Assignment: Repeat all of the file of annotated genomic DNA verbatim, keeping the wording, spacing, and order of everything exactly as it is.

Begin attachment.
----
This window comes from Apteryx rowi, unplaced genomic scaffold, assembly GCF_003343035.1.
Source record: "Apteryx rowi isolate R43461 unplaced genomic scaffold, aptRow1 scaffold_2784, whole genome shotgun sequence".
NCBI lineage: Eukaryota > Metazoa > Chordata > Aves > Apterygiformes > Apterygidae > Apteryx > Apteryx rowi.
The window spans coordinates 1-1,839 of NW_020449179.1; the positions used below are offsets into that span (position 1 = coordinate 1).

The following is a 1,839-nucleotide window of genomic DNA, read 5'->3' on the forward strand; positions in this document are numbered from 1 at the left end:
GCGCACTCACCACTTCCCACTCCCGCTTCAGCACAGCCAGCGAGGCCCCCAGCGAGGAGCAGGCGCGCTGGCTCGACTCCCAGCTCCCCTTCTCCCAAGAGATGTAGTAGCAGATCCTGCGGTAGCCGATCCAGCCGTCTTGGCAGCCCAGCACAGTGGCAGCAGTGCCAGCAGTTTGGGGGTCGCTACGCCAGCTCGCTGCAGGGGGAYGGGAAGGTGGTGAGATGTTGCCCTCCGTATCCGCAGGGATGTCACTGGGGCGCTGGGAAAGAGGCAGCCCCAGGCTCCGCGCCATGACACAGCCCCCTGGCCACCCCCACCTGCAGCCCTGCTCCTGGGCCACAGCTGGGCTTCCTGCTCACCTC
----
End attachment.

This window comes from Apteryx rowi, unplaced genomic scaffold, assembly GCF_003343035.1.
Source record: "Apteryx rowi isolate R43461 unplaced genomic scaffold, aptRow1 scaffold_2784, whole genome shotgun sequence".
NCBI lineage: Eukaryota > Metazoa > Chordata > Aves > Apterygiformes > Apterygidae > Apteryx > Apteryx rowi.
The window spans coordinates 1-1,839 of NW_020449179.1; the positions used below are offsets into that span (position 1 = coordinate 1).

The following is a 1,839-nucleotide window of genomic DNA, read 5'->3' on the forward strand; positions in this document are numbered from 1 at the left end:
GCGCACTCACCACTTCCCACTCCCGCTTCAGCACAGCCAGCGAGGCCCCCAGCGAGGAGCAGGCGCGCTGGCTCGACTCCCAGCTCCCCTTCTCCCAAGAGATGTAGTAGCAGATCCTGCGGTAGCCGATCCAGCCGTCTTGGCAGCCCAGCACAGTGGCAGCAGTGCCAGCAGTTTGGGGGTCGCTACGCCAGCTCGCTGCAGGGGGAYGGGAAGGTGGTGAGATGTTGCCCTCCGTATCCGCAGGGATGTCACTGGGGCGCTGGGAAAGAGGCAGCCCCAGGCTCCGCGCCATGACACAGCCCCCTGGCCACCCCCACCTGCAGCCCTGCTCCTGGGCCACAGCTGGGCTTCCTGCTCACCTC